Guildford Four man Gerry Conlon's life after prison the focus of a new play
A NEW play about Gerry Conlon will tell the story of his extreme highs and lows following his release - from a friendship with a Hollywood star to an addiction to crack and his later work as a human rights campaigner. Claire Simpson reports
When Gerry Conlon, one of the Guildford Four, was released from jail in October 1989, the elated Belfast man and his family were put up in a penthouse suite in a London hotel. But within hours, Mr Conlon became so overwhelmed by the new attention that he spent his first night of freedom sleeping in his uncle's home in a housing estate in the city.
In the years after his release, Mr Conlon developed a close friendship with Hollywood star Johnny Depp and the story of the wrongful conviction was turned into Oscar-nominated film In the Name of the Father.
But he also suffered from terrible guilt that his father Guiseppe, who had travelled to London to help his son, was himself wrongfully convicted as one of the Maguire Seven. That guilt led him to develop a crippling addiction to crack cocaine and saw him lose all his money and search bins for food.
It was the story of Mr Conlon's incredible life following his release, published in a book by his friend Richard O'Rawe, that prompted Belfast playwright Martin Lynch to ask the author if they could co-write a play about those tumultuous years.
Mr Lynch had known Mr O'Rawe since they worked at Belfast docks as young men
"It was a great human story that went everywhere a human can go, from tragedy to despair, to great joy and redemption at the end," the playwright said.
Mr O'Rawe, the author of In the Name of the Son: The Gerry Conlon Story, said it was "an honour" to tell his friend's story.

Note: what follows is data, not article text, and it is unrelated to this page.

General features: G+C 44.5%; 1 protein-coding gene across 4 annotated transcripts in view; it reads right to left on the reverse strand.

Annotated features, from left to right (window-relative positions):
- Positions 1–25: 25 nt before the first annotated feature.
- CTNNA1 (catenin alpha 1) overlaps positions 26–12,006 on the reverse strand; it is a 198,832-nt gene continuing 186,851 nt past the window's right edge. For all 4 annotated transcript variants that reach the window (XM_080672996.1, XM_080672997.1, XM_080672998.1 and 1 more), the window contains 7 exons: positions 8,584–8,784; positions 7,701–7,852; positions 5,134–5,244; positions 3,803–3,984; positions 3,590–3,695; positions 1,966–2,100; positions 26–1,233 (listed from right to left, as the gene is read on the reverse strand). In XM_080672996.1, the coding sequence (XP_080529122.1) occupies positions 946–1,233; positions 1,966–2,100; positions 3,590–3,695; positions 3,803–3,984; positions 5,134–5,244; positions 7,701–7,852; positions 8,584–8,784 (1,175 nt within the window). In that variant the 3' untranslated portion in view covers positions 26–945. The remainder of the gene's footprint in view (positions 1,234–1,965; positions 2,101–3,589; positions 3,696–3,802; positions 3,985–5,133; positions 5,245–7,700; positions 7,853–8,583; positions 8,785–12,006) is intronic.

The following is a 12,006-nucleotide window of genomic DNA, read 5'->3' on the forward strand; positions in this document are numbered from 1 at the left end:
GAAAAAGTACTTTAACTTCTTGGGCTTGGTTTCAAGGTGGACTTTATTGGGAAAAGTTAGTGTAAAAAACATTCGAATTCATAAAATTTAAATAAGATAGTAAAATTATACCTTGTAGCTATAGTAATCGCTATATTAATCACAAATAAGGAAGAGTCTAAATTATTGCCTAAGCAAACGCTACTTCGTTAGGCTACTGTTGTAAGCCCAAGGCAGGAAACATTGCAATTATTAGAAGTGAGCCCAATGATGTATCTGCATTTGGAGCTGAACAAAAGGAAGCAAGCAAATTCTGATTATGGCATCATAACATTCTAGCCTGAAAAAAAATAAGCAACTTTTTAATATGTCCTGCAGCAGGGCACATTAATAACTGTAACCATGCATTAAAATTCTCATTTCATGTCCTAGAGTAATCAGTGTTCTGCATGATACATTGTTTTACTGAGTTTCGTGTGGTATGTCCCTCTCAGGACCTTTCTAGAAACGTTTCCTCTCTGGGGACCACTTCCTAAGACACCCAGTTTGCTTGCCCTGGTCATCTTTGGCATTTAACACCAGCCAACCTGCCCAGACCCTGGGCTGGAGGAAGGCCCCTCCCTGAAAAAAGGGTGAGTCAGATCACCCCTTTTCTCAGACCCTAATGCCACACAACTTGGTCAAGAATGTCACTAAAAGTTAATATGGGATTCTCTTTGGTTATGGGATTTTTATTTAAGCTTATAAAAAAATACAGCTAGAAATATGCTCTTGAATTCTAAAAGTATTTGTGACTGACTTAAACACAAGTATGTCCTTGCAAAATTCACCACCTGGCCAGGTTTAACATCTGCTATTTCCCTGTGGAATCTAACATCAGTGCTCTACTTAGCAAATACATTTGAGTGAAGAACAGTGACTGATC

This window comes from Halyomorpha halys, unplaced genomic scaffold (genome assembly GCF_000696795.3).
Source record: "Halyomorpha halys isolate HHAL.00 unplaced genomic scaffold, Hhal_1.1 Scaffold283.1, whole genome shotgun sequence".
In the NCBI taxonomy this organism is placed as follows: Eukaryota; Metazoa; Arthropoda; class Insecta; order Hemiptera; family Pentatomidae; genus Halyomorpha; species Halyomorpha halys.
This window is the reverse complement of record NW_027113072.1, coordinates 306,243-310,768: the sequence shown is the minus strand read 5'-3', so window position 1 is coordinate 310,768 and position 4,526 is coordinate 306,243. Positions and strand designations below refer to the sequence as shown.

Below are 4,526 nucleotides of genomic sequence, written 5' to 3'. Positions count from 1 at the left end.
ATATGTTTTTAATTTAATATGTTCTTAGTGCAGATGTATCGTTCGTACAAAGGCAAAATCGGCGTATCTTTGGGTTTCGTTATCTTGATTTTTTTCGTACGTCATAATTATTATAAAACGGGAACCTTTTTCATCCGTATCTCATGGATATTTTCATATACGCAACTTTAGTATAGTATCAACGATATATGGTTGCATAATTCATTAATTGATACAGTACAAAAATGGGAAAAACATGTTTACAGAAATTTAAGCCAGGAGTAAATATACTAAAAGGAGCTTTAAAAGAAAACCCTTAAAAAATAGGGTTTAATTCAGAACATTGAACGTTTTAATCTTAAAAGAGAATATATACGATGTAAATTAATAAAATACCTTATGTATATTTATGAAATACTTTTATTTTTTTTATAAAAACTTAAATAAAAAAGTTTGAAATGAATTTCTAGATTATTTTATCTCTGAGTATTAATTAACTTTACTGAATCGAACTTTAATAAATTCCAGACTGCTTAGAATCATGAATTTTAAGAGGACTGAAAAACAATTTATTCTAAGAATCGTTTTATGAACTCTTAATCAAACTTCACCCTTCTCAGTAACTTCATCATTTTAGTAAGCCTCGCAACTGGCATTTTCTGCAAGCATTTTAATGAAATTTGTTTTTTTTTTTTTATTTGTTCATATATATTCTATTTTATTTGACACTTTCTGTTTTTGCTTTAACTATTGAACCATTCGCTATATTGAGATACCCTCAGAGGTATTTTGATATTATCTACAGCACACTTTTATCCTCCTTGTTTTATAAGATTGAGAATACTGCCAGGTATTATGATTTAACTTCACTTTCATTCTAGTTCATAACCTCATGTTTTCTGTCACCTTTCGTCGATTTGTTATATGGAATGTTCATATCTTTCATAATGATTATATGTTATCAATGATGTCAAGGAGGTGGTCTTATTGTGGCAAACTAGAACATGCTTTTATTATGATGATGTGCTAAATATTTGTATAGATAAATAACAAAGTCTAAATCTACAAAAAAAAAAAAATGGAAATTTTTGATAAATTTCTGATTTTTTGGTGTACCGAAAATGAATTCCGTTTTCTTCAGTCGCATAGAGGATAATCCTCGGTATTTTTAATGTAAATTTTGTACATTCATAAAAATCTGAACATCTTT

"He (Mr Conlon) came from the elation of walking out of the Old Bailey, with all the world's press on him, and putting his clenched fist in the air and say 'I'm an innocent man, I've been imprisoned for 15 years for something I didn't do'. He wasn't out 24 hours before he wanted back in again," he said.
"He couldn't handle the fame. He couldn't handle the attention. He couldn't handle the fact that his buddies were still in prison, particularly the Birmingham Six... He had all these emotions. He was meeting his mother and everyone wanted a piece of him."
In the one-man play, which is due to staged next year, actor Shaun Blaney will play Mr Conlon and dozens of other characters.
Mr Lynch said he was struck by the "eternal guilt" that Mr Conlon felt that "in his eyes, he had got his father into prison and his father had died in prison".
"That lived with him to his dying day," he said.
Mr O'Rawe said Mr Conlon, who he had known since they were children growing up in the lower Falls area of west Belfast, was plagued by frequent and vivid nightmares, often about his father.
But the play also deals with Mr Conlon's successful rehab, his joyful return to Belfast and his work as a tireless campaigner for those who had been wrongfully convicted.
"Where there were people who needed a voice, he was there," Mr O'Rawe said.
In the Name of the Son opens in the Marketplace Theatre in Armagh on March 11, followed by performances at the Lyric Theatre in Belfast from March 17.